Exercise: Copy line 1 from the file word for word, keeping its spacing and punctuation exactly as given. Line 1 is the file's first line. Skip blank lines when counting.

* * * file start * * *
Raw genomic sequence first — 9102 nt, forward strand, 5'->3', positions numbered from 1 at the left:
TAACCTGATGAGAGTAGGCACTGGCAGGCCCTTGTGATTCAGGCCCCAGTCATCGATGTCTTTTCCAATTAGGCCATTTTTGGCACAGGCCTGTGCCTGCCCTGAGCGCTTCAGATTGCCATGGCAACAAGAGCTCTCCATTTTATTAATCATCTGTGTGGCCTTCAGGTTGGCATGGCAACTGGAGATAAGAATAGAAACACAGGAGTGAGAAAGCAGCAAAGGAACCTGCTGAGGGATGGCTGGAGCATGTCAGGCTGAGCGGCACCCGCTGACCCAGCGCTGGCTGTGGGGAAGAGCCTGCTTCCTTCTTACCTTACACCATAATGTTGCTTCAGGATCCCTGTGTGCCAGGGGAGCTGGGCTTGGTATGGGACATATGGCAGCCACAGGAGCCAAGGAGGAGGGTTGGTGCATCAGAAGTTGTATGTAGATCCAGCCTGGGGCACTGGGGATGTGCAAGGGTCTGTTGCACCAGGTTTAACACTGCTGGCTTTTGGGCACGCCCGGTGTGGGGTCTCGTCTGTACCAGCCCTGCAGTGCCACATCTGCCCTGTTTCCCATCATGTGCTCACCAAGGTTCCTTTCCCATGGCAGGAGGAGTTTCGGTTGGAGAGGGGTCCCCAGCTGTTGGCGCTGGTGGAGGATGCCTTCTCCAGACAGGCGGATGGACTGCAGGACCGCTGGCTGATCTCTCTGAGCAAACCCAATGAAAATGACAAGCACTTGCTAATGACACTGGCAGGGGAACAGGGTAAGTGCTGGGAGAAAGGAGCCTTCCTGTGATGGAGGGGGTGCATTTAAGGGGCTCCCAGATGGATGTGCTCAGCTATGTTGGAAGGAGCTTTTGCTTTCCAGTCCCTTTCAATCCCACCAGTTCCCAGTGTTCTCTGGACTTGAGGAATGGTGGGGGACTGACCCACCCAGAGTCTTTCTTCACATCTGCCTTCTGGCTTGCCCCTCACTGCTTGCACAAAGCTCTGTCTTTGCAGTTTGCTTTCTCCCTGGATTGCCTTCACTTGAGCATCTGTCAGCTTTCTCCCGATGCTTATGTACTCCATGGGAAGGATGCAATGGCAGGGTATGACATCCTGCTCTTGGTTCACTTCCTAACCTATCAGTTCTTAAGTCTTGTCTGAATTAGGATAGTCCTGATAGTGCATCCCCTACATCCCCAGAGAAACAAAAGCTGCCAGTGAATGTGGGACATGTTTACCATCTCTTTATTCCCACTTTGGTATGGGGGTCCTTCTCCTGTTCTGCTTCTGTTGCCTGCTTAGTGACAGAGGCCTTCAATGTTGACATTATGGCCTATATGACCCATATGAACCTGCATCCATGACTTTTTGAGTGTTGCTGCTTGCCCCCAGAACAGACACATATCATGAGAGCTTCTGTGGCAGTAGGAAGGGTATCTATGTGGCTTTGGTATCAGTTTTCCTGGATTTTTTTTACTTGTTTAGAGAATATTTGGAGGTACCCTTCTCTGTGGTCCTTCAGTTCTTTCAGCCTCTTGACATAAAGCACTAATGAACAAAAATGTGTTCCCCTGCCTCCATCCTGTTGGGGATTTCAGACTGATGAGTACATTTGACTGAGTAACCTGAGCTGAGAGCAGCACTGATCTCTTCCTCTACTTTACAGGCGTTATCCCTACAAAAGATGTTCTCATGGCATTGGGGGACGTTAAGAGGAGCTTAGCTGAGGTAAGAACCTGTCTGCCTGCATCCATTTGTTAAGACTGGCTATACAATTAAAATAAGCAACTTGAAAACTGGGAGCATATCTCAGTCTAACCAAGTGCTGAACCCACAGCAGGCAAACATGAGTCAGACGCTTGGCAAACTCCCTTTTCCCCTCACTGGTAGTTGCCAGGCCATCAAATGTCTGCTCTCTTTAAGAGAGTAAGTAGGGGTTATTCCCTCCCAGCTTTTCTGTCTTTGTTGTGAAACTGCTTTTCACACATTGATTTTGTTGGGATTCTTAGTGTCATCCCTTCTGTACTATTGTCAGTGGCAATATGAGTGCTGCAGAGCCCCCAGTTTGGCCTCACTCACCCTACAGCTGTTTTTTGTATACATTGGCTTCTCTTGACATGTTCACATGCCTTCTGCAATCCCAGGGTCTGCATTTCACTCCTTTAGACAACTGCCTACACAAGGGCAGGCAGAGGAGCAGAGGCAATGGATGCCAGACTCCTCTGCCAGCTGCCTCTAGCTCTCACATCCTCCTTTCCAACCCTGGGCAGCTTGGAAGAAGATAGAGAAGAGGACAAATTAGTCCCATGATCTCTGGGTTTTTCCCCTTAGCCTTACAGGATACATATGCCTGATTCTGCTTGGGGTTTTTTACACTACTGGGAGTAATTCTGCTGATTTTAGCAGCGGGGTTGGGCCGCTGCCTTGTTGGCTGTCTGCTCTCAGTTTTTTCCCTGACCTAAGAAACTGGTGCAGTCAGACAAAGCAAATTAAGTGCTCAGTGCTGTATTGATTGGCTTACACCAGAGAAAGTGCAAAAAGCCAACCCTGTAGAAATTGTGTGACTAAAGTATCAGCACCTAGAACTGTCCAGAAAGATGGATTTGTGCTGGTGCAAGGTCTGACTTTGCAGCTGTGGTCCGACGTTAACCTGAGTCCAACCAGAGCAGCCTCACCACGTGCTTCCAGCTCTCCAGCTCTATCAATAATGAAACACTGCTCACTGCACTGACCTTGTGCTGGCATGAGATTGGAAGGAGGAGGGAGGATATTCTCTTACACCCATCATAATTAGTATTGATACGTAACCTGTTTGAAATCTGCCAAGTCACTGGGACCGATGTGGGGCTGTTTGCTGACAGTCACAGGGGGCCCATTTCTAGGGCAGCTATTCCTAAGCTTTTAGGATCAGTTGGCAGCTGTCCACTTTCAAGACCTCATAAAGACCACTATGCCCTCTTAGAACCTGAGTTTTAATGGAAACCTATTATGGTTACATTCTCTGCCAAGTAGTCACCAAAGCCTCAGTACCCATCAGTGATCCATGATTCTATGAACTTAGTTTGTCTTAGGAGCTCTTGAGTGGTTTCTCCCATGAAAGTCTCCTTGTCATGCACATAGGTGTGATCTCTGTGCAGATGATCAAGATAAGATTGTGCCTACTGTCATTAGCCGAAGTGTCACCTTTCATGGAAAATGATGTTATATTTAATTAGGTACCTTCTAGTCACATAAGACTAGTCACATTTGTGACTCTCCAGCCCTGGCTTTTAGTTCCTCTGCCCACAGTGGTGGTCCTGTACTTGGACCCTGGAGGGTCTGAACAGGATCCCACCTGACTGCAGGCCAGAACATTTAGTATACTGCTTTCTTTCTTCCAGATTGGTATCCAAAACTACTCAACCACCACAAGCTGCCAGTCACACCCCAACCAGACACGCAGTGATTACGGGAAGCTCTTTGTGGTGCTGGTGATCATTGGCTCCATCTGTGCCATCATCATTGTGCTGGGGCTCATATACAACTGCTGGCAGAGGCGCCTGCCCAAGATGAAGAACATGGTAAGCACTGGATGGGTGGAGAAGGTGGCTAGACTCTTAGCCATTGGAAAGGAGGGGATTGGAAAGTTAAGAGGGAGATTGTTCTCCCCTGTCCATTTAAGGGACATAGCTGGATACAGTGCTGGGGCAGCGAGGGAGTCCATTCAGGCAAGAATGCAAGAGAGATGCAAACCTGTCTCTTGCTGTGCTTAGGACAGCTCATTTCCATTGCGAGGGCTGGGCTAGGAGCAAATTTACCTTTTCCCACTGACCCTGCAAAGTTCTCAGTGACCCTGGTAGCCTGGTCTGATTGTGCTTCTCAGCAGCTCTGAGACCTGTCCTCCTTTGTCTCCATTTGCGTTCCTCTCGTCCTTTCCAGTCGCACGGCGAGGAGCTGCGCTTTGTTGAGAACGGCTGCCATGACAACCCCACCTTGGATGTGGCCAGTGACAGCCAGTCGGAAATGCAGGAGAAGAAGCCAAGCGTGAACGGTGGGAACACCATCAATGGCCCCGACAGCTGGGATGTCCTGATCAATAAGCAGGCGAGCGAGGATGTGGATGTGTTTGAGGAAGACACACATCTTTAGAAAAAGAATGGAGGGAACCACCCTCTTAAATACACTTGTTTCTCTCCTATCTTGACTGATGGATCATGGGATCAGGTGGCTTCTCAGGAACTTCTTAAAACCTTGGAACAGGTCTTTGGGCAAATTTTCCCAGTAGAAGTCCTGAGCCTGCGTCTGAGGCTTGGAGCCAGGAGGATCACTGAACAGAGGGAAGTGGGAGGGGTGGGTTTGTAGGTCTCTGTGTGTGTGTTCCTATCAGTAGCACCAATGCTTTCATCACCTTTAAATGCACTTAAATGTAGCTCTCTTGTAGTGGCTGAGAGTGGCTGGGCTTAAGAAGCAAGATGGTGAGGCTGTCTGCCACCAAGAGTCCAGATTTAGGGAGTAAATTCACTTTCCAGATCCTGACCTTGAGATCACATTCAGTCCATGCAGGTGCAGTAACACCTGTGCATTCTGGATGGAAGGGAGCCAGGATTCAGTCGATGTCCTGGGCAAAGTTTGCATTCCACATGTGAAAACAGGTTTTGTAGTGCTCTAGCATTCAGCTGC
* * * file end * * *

Raw genomic sequence first — 9102 nt, forward strand, 5'->3', positions numbered from 1 at the left: